GoSL - 51.05%

Emirates - 43.63%

Employees - 5.32%

By virtue of office, three of the government nominee directors including the chairman own one ordinary share each of the company.


At the time of privatisation in 1998 the national carrier's fleet consisted of nine aircraft. That is four ageing Lockheed L1011 Tristars, two Airbus A320s and three Airbus A340s. These were owned by the airline. Today SriLankan has 15 aircraft all on financial leases. They are six new A330-200 aircraft, four A340s, five A320s, two Antonov AN12F Freighters, a Cessna Caravan aircraft and two Turbo Otter amphibious aircraft


SriLankan Airlines Group posted a post-tax profit of 862.18 million Sri Lankan rupees (7.8 million dollars) for the financial year ended March 31, 2007 - a drop of 50 percent from the previous year.


Media in the eye of a storm

The outer facade of the Sri Lanka Press
Institute in Narahenpita that also houses
the Press Complaints Commission

By Rupert De Alwis

Applications for the Journalism Awards for Excellence 2007 conducted by the Editor's Guild of Sri Lanka in association with the Sri Lanka Press Institute (SLPI) will close tomorrow (March 31) in the midst of controversy as the once prestigious awards head towards mediocrity.  

The controversy comes even as the Editors Guild and SLPI have deliberately shut out Leader Publications from participating in the awards scheme by including in the general entry rules a clause which makes it imperative for an editor to endorse that the newspaper from which a journalist makes an application subscribes to the Code of Ethics of the Guild and the Press Complaints Commission.

Editors working for Leader Publications, needless to say, are not members of the Editors Guild and the Group does not subscribe to the Press Complaints Commission or the mandate of the SLPI. 

Top awards

Ironically, the Leader Group has hitherto been the most successful newspaper group since the inception of the awards in 1998, sweeping the boards by winning practically all the top awards. Neither has the Leader Group ever had any connection of any sort with the management of the awards scheme nor the panel of judges.

  This group has won the top most award - The Journalist of the Year Award every year since the inception of the awards in 1998, except in 1998, 2001 and 2003. In 2003 the entire staff of the Leader Group decided not to participate in the awards to show solidarity with one of their colleagues - Frederica Jansz, who faced harassment by the Editors Guild regarding her application.

The Editors Guild of Sri Lanka had been conducting the Journalism Awards of Excellence for 10 years since 1998 but collaborated with the Sri Lanka Press Institute (SLPI) - an organisation fuelled primarily by Swedish funds in 2003.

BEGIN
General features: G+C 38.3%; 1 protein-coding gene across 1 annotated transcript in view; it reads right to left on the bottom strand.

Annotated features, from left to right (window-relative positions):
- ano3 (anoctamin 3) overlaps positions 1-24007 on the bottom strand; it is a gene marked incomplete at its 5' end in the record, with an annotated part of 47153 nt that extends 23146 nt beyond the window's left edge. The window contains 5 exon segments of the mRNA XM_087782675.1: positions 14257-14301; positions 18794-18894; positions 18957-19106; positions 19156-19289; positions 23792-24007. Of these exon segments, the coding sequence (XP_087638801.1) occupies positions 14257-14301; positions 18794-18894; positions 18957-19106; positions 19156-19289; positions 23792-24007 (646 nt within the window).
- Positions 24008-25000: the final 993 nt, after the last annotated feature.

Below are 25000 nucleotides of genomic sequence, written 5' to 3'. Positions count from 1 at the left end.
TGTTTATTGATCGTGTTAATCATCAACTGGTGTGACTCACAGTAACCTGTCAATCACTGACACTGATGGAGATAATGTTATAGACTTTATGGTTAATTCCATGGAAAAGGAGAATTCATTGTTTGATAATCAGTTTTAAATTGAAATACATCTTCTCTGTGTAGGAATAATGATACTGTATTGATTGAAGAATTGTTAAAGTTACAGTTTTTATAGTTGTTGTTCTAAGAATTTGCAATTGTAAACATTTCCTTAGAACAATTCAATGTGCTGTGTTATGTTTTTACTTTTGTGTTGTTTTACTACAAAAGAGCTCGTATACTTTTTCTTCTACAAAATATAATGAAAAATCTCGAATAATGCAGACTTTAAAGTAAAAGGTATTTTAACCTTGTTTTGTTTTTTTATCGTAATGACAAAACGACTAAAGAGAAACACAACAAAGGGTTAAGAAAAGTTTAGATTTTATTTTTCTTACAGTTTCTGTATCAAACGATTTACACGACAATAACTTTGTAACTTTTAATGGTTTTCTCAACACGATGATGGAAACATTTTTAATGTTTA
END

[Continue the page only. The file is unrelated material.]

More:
Rich man's club

While the Press Institute is a private, rich man's club run by a select few businessmen who also run newspapers, the Leader Group and several other publications have not subscribed to the SLPI or to the Sri Lanka Press Complaints Commission, nor does it accept its mandate.

In fact this club is so exclusive that the Editors Guild has not yet invited Daily Mirror Editor, Champika Liyanarachchi to be a member even though the criteria to be invited as a board member is six months as an editor of a national newspaper. Liyanarachchi has been an editor since January 2007.  Ironically, however, she has to endorse the applications of any journalist of the Daily Mirror who wished to qualify for an award stating the newspaper subscribes to the Editors Guild Code of Ethics.

Meanwhile it is interesting that the Press Institute which has its own hierarchy is nevertheless controlled by Waruna Karunatilleke, a cameraman attached to Reuters, much to the discomfit of several high level board members. The Press Institute has two arms - the Press Complaints Commission and the Sri Lanka College of Journalism.

SLPI which is funded primarily by the Swedes has run into financial and administrative trouble as it continues to make executive changes due to an exodus of top level staff, and the Swedes deciding to now pull out their financial support, has compelled the SLPI management to look at appealing to the European Union to bail them out if possible. 

Shutting out the best

However shutting out the Leader Group which consists of three publications - The Sunday Leader, Irudina and The Morning Leader from the awards in order to force the hand of the Leader Group to join the rich man's club at the Sri Lanka Press Institute has backfired on the cash strapped Sri Lanka Press Institute. 

The reason SLPI needed the support of the Leader Group in particular was to not only justify their existence as an all encompassing, umbrella media organisation in the country but to also be able to peddle that line in order to ensure a steady, foreign cash flow.

No free lunch

But there's no such thing as a free lunch and foreign funding was available only if SLPI could showcase itself as a body that had in its clutches every single media group in the country. This was not to be as the Leader Group including several other publications would not subscribe to SLPI nor bow down to the dictates of a select, few, private businessmen who wished to control the newspaper industry in the country.

While SLPI started off as a body focusing on the print media they have now tried to encompass the electronic media as well. However, again SLPI has run into trouble with both the massive MTV/MBC network which owns the Sirasa, Shakthi and MTV TV channels and three radio channels, and Swarnavahini of the EAP Group, rejecting in writing, the mandate of the Press Complaints Commission (PCC).

Such was the desperation of the PCC to rope in for example the Maharaja electronic media group, that repeated appeals were made only to be rejected out of hand.